Simplay Stick'N'Lift — A Fond Memory

Article by Joe Robinson

One of the things we often come across when collecting is a kind of false memory syndrome. Where we hunt down an item based on an important and often vivid childhood recollection and then discover — through a find or revelation — that we are completely in error. One of my fondest memories of childhood Christmas was receiving a rub down sticker book in my stocking. It was a fold out panorama with a second world war desert battle, tanks and all. Growing up to collect action transfers and Patterson Blick books I held the belief that the fond memory was of the Patterson Blick Instant Picture Book No.38 'Desert Battle'.

There are no other desert tank battles in any other transfer product — so logically it must have that book which sparked the memory.

Then out of the blue a SPLAT Forum member points out an interesting item on Ebay. And with the revelation of Simplay's Battle Scenes existence it hits me that my recollection was wrong and that this Battle Scene was the item that sparked that fond memory.

Simplay Battle Scenes were one of a number of "Stick'N'Lift" products produced by Lincolnshire based Norprint Limited back in 1968. Made of thick card with a shiny tough plastic laminate the fold out booklets came with a sheet of vinyl stickers that could be stuck and unstuck as desired. Allowing one to create battle scenes and then do it again and again. The series of three battle scenes (all numbered 'one' in their series) included: Land Battle El Alamein, Air Battle 1914-1918, and Sea Battle — with ships of Nelson's time. In three panels, they folded out to 49cm x 25cm and came with around fifty small stickers.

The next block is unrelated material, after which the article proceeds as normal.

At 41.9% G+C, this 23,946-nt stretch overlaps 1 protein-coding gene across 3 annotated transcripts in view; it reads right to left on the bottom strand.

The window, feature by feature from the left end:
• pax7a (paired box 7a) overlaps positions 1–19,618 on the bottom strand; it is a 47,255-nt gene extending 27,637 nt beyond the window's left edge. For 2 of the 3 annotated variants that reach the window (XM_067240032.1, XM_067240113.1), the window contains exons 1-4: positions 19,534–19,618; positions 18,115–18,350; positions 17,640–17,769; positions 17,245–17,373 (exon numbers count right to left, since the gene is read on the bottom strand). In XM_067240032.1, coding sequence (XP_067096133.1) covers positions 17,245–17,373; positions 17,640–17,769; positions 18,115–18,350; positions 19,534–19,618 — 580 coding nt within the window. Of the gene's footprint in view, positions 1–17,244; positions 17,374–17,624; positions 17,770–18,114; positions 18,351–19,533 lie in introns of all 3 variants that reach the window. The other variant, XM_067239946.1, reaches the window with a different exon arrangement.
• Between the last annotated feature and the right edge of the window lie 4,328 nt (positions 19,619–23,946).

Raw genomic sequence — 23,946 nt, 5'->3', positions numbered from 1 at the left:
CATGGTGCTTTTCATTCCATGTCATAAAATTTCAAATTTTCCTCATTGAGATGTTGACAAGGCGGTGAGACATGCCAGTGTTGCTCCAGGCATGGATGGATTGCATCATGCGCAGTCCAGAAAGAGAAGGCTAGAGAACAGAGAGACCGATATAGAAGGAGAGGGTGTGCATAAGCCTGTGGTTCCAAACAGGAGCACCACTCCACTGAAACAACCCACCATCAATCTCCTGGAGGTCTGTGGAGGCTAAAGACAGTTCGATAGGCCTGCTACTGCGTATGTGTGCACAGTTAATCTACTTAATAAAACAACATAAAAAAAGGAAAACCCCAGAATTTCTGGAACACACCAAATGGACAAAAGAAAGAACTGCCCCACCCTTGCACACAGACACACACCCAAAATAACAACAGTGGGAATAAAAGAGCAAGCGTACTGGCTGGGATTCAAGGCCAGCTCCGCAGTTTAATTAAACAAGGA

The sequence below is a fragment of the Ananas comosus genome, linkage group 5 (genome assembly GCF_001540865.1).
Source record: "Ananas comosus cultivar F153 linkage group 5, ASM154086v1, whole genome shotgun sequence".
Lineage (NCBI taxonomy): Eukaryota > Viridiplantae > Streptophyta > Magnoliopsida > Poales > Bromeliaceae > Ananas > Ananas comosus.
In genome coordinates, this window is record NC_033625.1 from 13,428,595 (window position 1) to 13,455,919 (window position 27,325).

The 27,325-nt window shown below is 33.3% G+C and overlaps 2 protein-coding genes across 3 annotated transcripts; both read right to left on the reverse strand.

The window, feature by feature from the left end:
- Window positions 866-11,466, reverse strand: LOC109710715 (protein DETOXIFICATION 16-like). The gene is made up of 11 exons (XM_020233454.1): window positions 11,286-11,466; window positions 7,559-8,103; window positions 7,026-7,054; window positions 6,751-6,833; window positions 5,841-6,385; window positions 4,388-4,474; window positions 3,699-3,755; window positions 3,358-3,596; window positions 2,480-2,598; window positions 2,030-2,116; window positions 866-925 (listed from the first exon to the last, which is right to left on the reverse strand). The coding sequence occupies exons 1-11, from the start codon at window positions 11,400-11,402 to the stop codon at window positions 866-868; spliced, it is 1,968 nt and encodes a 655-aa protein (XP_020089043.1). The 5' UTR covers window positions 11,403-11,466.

Along with the Battle Scenes are two other Simplay ranges which we have copies of. Firstly "Spotter's Charts". A two panel card again with reusable stickers. This less-thrilling item asked you to spot the sticker and identify the box to put it in. Again with around fifty stickers there were six in the range: Animals of Britain and the World, National Flags and Costumes, Motor Cars and Commercial Vehicles, Places of Interest at Home and Abroad, Trees and Wild Flowers, and Sports and Games.


The last variation on these "Stick'N'Lift" ranges that we know of so far was a much larger Battle of Britain set. It's a hefty 53cm x 30cm with lovely graphics on front and inside of box. The lower half of the box is actually a framed picture (with card 3D frame) to again place the reusable stickers on. This must have been a christmas present-and-a-half. The graphics on the stickers for this set are the same style as the Battle Scenes stickers but the box artwork has a more muted and older style than the Battle Scenes.

The leaflet inside this Battle of Britain set does list other Simplay products (which I am taking to all be "Stick'N'Lift") including: "Build a Map of the British Isles", "Europe", "The World and America", "Moonrace". The last one of these sounds particularly fun.

Looking at the cover of the Battle Scenes it's not hard to see the cause of my false memory. The cover has the two hands in the corner that the majority of transfer products have. Instead of a pencil these children's hands are positioning a sticker. I also wonder if transfers were the reason we don't see many Simplay products. The laminated card and vinyl stickers inevitably will have made these pricier than transfers and while the reusable stickers offer an innovation, the graphics and artwork are far short of comparable transfer products. Overall, looking at them as potentially competing products, I suspect that transfers were more popular and it's perhaps why we never saw much more of these. The concept of stick and lift has continued although mostly as a bit of a niche item with children's television related items such as Ninja Turtles, Masters of the Universe and other more recent shows.

So with thanks to a fellow SPLAT Forum member I am now reunited not only with a better memory but with a Battle Scene to actually play with. Again and again.

Picture Credit: Joe Robinson

Author Credit: Joe Robinson